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Deallocating Local Variable used by Malloc

P: n/a
Hello All,

Its hard to explain but here it goes:

char &free_malloc(char* object_copy){
Here ------------------------------------------------------------------

object_copy is parametre were the contents of the malloc object in main
driver module is copied.
Which would mean that if I free the object_copy it should not effect
the malloc pointer in the main module.

Here ------------------------------------------------------------------
char *ret_buf ;
char dummy;
char *source;

dummy = 0;
source = object_copy;

if(object_copy !=0 || object !=NULL)
free(object_copy);

/* determine how pointer length is needed */
do{
dummy = *source;
source++;
ret_buf++;
}while(dummy!='\0' || dummy!=0);
//insert here the end of the string
ret_buf++;
ret_buf = dummy;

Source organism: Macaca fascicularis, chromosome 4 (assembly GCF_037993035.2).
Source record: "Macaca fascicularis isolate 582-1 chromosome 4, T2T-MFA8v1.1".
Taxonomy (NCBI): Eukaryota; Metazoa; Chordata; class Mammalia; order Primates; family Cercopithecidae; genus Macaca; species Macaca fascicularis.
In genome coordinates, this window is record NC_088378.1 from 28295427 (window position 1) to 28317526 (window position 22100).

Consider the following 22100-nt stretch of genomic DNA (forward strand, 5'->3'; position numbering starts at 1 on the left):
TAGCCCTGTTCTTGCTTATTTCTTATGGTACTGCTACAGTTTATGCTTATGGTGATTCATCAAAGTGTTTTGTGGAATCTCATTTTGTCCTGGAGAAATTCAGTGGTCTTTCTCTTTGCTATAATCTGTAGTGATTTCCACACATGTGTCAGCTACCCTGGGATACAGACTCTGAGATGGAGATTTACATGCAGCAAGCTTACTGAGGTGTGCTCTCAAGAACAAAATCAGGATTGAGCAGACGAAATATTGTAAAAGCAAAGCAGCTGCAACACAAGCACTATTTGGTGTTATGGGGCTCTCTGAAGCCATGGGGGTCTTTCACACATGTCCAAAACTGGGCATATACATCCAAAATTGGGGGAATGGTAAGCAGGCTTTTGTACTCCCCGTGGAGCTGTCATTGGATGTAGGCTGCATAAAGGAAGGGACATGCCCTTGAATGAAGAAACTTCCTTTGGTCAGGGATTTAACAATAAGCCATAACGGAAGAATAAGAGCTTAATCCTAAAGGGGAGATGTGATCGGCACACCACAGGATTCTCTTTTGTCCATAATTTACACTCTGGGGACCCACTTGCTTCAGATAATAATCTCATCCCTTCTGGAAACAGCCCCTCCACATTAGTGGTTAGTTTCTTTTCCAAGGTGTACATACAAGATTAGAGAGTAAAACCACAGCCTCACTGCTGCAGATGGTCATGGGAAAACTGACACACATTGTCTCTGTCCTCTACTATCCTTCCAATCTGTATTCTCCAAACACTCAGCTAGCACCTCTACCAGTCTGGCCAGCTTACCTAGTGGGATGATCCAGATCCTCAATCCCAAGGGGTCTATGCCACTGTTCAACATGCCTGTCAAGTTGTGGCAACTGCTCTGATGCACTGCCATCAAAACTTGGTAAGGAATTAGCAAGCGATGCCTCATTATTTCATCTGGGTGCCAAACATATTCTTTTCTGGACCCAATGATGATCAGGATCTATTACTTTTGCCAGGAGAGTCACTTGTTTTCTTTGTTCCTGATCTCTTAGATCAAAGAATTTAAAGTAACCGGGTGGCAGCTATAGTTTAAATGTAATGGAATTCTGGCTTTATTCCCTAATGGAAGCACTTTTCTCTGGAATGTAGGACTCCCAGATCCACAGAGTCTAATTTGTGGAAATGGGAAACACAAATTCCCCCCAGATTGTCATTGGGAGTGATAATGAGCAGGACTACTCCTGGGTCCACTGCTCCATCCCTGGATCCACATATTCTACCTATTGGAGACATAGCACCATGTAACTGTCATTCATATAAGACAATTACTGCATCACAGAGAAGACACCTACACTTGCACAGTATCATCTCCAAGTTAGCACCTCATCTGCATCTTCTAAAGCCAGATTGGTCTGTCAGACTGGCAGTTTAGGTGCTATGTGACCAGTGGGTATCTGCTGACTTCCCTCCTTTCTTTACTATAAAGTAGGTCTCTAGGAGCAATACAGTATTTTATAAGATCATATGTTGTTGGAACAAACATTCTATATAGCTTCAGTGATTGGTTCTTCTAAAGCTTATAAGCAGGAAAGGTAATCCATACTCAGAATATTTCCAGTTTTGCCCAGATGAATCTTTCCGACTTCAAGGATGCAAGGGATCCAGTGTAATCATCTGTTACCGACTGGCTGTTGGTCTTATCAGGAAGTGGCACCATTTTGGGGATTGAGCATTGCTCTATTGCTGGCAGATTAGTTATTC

//clean up all of the contents here //
ret_buf = strcpy( ret_buf,"");

//Does the following code work
ret_buf = &(*object_copy);

ret_buf = strcpy( ret_buf,object_copy);
return ret_buf;
}
int main(int argc,char *argv[]){
char *malloc = malloc(6);
char *buffer = 0;
buffer = free_malloc(malloc);
free(malloc);
printf("Display Buffer = %s\n", buffer);

return 0;
}

Basically what I am trying to do is copy the RAM object contents to the
local stack.
I am trying to accomplish this by using the above function that I would
want to use.
This way I can forget calling malloc/ free combination.

I have no idea how can I copy the contents of mallocated RAM object to
the local variable and return new local variable as a returned object.
Can somebody help?

Oct 16 '06 #1